ASU Venture Devils competition results in cash awards to help students launch new enterprises

Jackie Collens
MS Innovation and Venture Development
4 min readDec 10, 2020

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Justice Kelly, Elizabeth Deitchman, and Syed Deenah, the founders of Galleri, a fully digital, subscription-based contemporary art gallery.

What do you do when a pandemic gets in the way of your plans? You look for new opportunities — or in the case of some enterprising up-and-coming entrepreneurs, you create your own path.

For four students in Arizona State University’s new Master of Innovation and Venture Development (MSIVD) program, creativity turned into cash when they were awarded $17,000 in ASU’s Venture Devils competition, held in early December.

Three teams, representing five MSIVD students — Travis Andren, Syed Deenah, Elizabeth Deitchman, Justice Kelly and James Spisak — competed among 40 teams that pitched their ideas to judges, comprising numerous donors and sponsors.

“Not a bad showing from this group of MSIVD students,” said Brent Sebold, MSIVD Faculty Lead for the Schools of Engineering. Sebold’s enthusiasm is buoyed by the fact that the hands-on program is in its first year and the awards are evidence of early headway being made by several of the 20 new ventures that have been established within the program.

“This is our inaugural class,” he said. “And we worked hard to select a hugely diverse array of students, representing pursuits that will change the world.”

Design is at the heart of the MSIVD approach, with Cheryl Heller leading the program. Heller is also Director of Design Integration and Professor of Practice in Innovation Design at Arizona State University, a joint position in the Herberger Institute for Design and the Arts, The Ira. A. Fulton School of Engineering and the W.P. Carey School of business.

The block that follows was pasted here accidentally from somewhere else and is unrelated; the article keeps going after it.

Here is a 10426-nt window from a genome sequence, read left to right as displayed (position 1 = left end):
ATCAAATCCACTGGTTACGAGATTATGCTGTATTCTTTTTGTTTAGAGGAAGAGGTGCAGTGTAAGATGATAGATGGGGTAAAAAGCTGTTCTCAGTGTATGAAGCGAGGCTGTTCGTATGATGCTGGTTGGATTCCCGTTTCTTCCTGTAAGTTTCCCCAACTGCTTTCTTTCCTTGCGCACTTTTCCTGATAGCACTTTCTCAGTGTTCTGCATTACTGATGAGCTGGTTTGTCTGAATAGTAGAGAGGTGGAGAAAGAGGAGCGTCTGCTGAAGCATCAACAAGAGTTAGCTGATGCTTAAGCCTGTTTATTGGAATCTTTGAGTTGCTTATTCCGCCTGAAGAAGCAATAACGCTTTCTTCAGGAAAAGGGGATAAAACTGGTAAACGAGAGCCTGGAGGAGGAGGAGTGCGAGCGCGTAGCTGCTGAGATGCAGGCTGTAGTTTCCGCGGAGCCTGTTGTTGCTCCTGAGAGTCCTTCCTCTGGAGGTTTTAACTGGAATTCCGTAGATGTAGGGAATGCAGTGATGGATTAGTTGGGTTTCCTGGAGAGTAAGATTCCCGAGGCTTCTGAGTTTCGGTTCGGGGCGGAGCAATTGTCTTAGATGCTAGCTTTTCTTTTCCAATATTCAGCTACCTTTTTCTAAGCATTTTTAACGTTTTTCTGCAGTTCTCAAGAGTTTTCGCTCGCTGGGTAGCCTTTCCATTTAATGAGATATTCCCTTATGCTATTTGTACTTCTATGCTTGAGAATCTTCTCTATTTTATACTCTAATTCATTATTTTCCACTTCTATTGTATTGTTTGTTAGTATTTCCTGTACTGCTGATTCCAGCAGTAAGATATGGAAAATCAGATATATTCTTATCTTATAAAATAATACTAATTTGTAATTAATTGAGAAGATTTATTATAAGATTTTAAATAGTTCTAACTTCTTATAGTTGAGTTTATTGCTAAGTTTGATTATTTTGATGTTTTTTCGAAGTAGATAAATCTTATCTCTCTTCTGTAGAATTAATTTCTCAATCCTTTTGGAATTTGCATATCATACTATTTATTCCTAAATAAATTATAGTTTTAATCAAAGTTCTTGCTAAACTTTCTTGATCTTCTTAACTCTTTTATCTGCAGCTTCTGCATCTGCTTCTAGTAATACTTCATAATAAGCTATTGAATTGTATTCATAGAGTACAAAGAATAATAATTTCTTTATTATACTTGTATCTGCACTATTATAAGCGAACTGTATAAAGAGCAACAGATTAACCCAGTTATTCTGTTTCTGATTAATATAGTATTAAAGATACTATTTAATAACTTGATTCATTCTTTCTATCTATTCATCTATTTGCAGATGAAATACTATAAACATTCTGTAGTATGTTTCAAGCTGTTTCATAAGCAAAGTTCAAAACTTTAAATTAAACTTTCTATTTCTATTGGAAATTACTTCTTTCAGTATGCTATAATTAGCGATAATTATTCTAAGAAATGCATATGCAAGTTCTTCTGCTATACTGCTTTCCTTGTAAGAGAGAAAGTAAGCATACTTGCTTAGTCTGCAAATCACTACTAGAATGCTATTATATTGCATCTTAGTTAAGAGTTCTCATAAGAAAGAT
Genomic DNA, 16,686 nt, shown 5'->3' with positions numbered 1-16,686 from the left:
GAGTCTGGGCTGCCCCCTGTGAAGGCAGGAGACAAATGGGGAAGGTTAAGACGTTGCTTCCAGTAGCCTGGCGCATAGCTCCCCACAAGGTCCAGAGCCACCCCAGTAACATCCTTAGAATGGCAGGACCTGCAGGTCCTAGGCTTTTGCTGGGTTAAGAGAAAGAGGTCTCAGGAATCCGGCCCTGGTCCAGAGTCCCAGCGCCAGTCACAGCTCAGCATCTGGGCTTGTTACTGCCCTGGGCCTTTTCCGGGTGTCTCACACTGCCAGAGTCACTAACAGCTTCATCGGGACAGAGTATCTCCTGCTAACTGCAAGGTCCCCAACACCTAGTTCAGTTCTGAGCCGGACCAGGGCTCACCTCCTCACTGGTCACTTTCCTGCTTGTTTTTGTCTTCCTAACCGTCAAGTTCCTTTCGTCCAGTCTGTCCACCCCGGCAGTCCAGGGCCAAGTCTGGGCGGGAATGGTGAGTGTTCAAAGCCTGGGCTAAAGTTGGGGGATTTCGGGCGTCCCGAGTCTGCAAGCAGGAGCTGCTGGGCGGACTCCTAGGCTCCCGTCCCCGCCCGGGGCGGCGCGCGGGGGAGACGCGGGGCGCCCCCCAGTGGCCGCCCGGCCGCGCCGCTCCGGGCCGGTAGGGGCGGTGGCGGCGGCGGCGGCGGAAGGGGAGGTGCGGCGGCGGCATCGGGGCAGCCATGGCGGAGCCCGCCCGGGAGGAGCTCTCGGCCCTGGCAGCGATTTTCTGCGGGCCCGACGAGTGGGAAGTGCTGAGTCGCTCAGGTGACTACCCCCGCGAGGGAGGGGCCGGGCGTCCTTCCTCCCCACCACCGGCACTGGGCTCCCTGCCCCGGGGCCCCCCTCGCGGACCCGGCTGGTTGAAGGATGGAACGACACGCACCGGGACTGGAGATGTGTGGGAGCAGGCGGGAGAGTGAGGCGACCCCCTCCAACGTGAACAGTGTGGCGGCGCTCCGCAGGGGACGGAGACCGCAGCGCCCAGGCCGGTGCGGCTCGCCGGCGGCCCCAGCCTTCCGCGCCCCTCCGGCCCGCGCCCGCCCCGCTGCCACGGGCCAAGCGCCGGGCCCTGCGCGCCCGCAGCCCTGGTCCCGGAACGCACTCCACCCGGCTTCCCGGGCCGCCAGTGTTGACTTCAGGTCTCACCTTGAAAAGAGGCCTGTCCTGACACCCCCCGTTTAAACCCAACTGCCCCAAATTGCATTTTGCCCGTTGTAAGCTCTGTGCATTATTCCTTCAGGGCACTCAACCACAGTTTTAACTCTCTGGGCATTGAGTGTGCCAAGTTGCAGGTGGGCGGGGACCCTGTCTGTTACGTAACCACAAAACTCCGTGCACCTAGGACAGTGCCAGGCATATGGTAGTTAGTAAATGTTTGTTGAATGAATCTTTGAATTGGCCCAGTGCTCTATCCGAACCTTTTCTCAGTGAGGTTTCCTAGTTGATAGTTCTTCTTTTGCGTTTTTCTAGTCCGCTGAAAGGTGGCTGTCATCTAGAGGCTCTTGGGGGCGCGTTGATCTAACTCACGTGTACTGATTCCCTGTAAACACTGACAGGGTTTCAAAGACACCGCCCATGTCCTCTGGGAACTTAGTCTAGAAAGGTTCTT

Elizabeth Deitchman, Galleri co-founder said, “Our venture stands out because of our unique position as both creatives and innovators who care deeply about art.”

“From our research, the judges were able to see that there is significant room for disruption within the global art market,” said Deitchman. MVISD students, Syed Deenah and Justice Kelly are also Galleri co-founders.

“We believe art should be accessible at all times for everyone, and we are set on disrupting the traditional art world,” said Kelly. Galleri plans to use the $3,000 award to create a digital prototype with which they test user experience and demand.

According to Kelly, Galleri is expected to be the world’s first fully digital, subscription-based contemporary art gallery. With guided tours, artist encounters, sales and special events, the digital approach avoids the expenses generally associated with traditional galleries.

“We believe art should be accessible at all times for everyone, and we are set on disrupting the stuffy, traditional art world,” said Kelly. Galleri plans to use the $3,000 award to create a digital prototype with which they test user experience and demand.

In an entirely different sector, MSIVD student Travis Andren and his team are helping solve the problem of nitrate and other toxins in farm-water runoff. They will use the $1,500 investment to develop a scalable prototype and proof-of-concept of a solar-powered agriculture-related technology they call Lemna. Lemna is the scientific name for several varieties of a plant more commonly known as duckweed.

MSIVD’s big winner, with a $10,000 award, was a company called Illusions Software, being launched by MSIVD student James Spisak, along with Roderick Marciel, his ASU-affiliated co-founder.

Spisak, with several years’ experience as an IT technician, was frustrated by the inefficiency of existing cybersecurity and automation processes. According to Spisak, “Illusions Software has the potential to save labor, cut service time, improve record-keeping and reduce worker fatigue.” Spisak and his team will use the award to scale Illusions from proof-of-concept into an operating company.

Venture Devils is a program to support ASU students, staff, faculty and community entrepreneurs within the newly named J. Orin Edson Entrepreneurship and Innovation Institute at ASU. Over the past five years, the entrepreneurship initiative has grown to include 44 team members and more than 40 venture mentors and has raised about $40 million of external funding.

The Master of Science in innovation and venture development is a transdisciplinary partnership among three schools at ASU: The Design School in the Herberger Institute for Design and the Arts, the W. P. Carey School of Business and the Ira A. Fulton Schools of Engineering.

The one-year, on-campus program, which is now accepting applications, is experiential. Students participate in several intensive studio courses and work in teams, according to Heller.

Priority application date for the fall 2021 class is January 15. For more information, contact Jacklyn Collens at Jacklyn.Collens@asu.edu

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